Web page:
‘We’re on the cusp of losing the industry’: UK club owners on the future of clubbing
Many businesses won’t make it to June 21st
On a typical Friday night, Piano Works is rammed with London-based students, birthday nights out and anyone looking for a good sing-along. Fans of the venue queue for hours around the streets of Farringdon to get in and pay a tenner on the door for a night of non-stop, on-request live music. Sadly, since March last year, their doors have been shut.
This has been the experience for many clubs and venues across the country, and the situation is desperate. Although there have been schemes implemented by the government to support other parts of the hospitality industry, such as Eat Out to Help Out, rule of six and takeaway alcohol services, the nightlife industry has been severely overlooked.
According to a recent survey conducted by the Night Time Industries Association (NTIA), 80 per cent of nightclub businesses won’t survive past the end of this month.
Jacob Robertson, who is the Managing Director at I Love Student Nights and runs major dance events in venues like XOYO, Loop and Tiger Tiger, feels hugely let down by the government’s neglect of the nightlife industry and devastated by the effects this has had on so many operators. He told us: “The government has offered help to many businesses but, for nightclubs, this support hasn’t even come close to what we need”.
Despite the recent news that clubs could finally be allowed to reopen in June, many business owners remain concerned the industry won’t last until then. Back in October, the government allowed clubs to open provided they met the health and safety precautions required. Many owners paid thousands to meet these requirements but were then forced to shut again with little form of compensation.
A spokesperson for The Piano Works Group told us they spent over £30,000 on health and safety consultants, risk assessments, relevant staff training, and equipment, but were then forced to shut just 48 hours later. He explained: “We invested in temperature reading devices, socially distanced floor stickers, sensor operated hand sanitiser units, an order and pay technology solution, and Perspex screens on stage and between guests’ tables. All of those costs, with stock purchases and man-hours required to get the venue clean and ready for reopening, was a huge investment”.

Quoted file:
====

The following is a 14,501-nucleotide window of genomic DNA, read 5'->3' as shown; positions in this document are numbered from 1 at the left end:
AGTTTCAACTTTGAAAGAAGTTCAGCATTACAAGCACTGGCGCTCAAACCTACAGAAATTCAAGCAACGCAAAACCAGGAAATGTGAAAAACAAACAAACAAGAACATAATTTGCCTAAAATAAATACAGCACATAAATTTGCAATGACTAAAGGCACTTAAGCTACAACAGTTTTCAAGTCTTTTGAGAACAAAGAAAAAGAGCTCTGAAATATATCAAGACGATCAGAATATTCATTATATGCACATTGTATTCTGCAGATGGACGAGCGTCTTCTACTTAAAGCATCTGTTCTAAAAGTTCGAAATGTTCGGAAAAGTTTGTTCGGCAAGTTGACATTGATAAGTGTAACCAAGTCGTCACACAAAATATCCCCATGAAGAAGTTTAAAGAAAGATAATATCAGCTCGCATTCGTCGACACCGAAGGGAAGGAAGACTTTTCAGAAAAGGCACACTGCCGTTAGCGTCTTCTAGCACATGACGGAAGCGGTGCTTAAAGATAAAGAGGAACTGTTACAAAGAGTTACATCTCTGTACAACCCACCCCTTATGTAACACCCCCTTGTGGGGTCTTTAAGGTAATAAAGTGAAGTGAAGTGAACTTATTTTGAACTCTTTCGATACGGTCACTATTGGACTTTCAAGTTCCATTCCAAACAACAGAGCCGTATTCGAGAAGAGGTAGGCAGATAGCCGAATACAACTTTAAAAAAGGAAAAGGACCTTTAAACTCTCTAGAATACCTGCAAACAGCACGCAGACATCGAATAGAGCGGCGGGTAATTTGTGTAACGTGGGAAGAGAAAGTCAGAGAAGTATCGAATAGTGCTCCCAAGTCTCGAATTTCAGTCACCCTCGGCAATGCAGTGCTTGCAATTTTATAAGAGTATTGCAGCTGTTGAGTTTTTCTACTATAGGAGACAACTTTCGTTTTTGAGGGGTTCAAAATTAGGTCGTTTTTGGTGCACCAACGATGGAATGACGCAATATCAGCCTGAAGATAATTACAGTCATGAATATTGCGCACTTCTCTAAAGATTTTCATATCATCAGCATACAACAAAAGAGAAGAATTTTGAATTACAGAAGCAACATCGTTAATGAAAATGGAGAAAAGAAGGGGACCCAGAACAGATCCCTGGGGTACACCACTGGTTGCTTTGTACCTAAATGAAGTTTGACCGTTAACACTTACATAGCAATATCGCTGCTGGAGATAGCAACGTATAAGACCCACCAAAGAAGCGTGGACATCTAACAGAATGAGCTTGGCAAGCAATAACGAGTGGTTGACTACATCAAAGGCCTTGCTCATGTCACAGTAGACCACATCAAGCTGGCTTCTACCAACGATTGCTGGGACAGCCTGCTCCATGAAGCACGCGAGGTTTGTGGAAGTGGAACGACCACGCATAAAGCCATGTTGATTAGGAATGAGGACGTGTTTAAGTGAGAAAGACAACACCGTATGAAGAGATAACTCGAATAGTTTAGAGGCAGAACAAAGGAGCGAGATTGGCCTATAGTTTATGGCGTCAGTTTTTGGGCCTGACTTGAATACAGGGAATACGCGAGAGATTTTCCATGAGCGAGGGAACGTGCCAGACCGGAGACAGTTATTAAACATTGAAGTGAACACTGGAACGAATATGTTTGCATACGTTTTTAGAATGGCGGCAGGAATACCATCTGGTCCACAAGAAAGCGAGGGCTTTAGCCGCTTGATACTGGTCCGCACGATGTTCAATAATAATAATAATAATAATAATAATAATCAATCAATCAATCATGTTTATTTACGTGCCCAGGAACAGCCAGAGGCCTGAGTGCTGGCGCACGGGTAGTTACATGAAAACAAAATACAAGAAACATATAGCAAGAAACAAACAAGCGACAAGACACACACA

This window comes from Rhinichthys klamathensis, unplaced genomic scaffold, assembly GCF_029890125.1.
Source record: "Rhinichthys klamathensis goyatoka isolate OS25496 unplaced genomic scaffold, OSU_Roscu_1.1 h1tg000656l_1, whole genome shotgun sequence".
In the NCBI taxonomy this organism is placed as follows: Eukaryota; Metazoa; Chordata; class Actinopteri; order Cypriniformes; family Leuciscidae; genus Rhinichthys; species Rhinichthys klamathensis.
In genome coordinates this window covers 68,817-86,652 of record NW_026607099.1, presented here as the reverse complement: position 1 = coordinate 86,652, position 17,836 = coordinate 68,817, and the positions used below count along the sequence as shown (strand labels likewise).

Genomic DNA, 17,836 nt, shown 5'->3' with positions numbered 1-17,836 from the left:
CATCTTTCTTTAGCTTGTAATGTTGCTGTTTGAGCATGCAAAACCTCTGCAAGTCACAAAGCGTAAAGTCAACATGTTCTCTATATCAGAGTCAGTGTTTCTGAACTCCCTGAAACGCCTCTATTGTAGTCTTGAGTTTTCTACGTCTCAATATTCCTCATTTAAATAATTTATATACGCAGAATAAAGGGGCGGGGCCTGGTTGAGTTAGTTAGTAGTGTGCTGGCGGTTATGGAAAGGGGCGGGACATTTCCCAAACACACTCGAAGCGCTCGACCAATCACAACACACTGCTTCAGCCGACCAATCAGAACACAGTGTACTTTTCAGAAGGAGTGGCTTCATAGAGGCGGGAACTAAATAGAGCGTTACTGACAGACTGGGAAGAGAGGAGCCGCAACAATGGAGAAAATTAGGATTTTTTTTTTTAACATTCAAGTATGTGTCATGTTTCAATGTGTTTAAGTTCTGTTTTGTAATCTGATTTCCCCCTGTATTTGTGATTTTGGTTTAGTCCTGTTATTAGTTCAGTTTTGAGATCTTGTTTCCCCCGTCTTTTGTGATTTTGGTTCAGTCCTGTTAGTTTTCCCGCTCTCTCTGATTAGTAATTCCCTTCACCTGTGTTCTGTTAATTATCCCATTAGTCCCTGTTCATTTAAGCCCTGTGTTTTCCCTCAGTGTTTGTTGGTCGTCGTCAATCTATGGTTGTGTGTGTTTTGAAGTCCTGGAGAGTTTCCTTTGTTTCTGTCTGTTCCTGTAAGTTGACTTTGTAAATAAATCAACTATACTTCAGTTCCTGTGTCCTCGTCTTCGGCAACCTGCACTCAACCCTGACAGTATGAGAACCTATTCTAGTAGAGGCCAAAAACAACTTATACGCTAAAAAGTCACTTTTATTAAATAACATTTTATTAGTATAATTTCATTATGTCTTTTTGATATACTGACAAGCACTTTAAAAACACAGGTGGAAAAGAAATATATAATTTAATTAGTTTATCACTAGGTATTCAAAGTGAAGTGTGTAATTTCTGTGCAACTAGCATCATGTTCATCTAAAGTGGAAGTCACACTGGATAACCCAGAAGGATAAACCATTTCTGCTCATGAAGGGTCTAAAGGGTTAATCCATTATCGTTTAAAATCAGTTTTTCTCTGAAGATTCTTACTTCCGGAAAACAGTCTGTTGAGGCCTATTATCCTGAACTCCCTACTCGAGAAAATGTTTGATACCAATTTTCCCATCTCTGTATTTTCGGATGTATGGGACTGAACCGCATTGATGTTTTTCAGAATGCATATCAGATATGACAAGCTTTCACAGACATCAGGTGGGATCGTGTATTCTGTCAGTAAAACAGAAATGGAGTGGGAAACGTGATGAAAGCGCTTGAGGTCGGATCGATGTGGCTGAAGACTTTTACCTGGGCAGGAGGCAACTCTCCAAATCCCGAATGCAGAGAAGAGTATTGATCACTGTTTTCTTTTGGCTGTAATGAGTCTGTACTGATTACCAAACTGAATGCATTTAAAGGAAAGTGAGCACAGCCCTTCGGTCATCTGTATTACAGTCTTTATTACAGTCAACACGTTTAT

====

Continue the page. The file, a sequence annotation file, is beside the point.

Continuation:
Zafer Saygilier, who manages Newcastle’s popular VK-filled student night out at Soho Rooms, echoes this. Saygilier said, like Piano Works, he invested large amounts of money in order to meet the safety regulations and was instantly met with curfews, tier systems and eventual closure. He added: “Sadly only the most innovative and strongest companies will survive”.
Not only are many local businesses on the edge of going under, but the pandemic also poses a very real threat to the industry as a whole.
The NTIA is an organisation that promotes the importance of the nightlife industry and supports many of the business owners and employees within the sector. The NTIA has continued to push the government to better support the industry during the pandemic and reinforce how fragile the situation has become.
The company’s CEO, Michael Kill, said we are on the “cusp of losing the industry” and argued the government’s neglect of nightlife businesses has been completely intentional. He explained the restrictive measures “levied against the sector” has made it clear these businesses are being “systemically eradicated”. He added: “As they continue to be excluded from the narrative of press announcements and planning, and through misconceptions and misguided understanding – from age-old stereotyping – the sector has been given little or no opportunity to re-engage even with a very clear ability to open spaces safely.”
Jeff Smith, an MP and former dance and house DJ, added that the destruction of the industry is more than just a tragic loss but would have a devasting impact on the economy, leaving city centres resembling “ghost towns”.
Smith also noted this industry sits at the heart of the UK’s culture and identity. Some of the biggest names in global music history have been born directly from clubs and events across the country – these creative spaces are breeding grounds for nurturing talent and bringing communities together. Without the government’s help, Smith believes we will see “untold damage to the social fabric of this country.”